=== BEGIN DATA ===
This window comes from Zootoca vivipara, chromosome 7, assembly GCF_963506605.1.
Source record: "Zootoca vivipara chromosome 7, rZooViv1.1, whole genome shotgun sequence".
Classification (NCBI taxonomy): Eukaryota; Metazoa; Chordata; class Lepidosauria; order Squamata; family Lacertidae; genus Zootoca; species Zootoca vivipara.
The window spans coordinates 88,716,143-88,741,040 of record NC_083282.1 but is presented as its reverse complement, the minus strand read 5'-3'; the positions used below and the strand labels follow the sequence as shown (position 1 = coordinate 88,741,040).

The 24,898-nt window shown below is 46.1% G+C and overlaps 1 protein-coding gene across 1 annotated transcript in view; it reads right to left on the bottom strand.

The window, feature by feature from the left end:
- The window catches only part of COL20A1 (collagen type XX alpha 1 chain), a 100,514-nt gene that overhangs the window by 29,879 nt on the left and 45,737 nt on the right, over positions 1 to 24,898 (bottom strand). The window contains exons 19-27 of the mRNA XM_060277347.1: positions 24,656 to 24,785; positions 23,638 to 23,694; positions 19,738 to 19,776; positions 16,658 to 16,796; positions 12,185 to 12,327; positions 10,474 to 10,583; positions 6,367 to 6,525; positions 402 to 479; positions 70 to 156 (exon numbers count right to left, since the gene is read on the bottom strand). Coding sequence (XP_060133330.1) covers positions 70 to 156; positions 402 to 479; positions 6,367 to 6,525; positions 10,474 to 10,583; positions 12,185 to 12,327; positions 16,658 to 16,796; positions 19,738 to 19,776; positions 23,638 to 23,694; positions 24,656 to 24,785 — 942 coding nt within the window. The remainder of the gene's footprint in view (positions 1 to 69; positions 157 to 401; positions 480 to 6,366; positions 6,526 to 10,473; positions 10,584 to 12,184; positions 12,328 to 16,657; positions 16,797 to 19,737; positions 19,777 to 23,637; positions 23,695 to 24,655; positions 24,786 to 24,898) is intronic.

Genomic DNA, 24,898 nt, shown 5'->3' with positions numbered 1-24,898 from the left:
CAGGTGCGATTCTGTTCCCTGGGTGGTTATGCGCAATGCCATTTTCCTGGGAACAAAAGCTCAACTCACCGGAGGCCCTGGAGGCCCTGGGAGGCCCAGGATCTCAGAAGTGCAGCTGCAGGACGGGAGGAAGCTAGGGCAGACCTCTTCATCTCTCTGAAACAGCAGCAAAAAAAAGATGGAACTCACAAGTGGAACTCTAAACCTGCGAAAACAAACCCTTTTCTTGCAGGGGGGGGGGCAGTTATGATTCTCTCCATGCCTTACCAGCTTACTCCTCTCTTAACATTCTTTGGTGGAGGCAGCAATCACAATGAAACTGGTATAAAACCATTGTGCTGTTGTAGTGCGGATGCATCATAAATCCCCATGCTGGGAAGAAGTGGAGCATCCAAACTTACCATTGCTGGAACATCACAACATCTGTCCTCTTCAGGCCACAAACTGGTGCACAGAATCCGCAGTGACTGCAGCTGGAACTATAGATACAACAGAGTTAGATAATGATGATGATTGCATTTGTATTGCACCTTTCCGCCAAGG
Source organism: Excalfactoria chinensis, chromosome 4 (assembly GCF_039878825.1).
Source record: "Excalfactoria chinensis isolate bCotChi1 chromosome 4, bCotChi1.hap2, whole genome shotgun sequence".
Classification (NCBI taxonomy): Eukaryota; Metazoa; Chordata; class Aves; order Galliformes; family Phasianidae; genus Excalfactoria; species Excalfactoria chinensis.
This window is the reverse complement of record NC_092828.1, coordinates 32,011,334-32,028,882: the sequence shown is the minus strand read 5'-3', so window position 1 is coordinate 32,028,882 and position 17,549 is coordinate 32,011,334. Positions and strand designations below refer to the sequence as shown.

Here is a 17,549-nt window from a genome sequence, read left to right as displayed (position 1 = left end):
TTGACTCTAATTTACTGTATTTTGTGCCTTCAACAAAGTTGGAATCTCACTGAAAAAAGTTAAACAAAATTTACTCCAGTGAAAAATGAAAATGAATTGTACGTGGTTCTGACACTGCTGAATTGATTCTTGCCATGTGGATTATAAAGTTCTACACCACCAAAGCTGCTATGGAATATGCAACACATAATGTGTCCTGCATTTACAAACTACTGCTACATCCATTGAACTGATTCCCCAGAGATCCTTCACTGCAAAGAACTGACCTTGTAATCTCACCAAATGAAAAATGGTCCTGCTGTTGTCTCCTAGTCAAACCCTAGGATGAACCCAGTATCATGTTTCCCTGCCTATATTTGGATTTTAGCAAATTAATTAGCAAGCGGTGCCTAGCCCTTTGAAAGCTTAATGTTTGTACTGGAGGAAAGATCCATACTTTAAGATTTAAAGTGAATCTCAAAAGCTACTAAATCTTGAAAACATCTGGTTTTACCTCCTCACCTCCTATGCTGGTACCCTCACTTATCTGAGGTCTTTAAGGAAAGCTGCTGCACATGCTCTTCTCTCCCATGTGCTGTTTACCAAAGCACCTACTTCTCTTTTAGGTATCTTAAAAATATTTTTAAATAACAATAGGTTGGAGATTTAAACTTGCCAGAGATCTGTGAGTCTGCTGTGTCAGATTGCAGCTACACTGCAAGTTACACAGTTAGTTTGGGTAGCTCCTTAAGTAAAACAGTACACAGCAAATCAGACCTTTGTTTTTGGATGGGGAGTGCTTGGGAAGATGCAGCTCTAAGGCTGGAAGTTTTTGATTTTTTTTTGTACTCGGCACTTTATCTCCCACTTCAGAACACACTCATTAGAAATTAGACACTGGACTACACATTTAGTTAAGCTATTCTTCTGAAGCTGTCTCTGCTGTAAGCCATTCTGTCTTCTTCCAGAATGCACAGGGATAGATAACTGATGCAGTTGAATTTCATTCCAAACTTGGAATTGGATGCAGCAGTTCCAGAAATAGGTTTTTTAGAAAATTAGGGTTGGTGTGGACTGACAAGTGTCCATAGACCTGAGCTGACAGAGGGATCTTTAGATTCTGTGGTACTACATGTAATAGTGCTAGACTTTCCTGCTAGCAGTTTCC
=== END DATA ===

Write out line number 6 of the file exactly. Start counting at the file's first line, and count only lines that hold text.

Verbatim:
The window, feature by feature from the left end: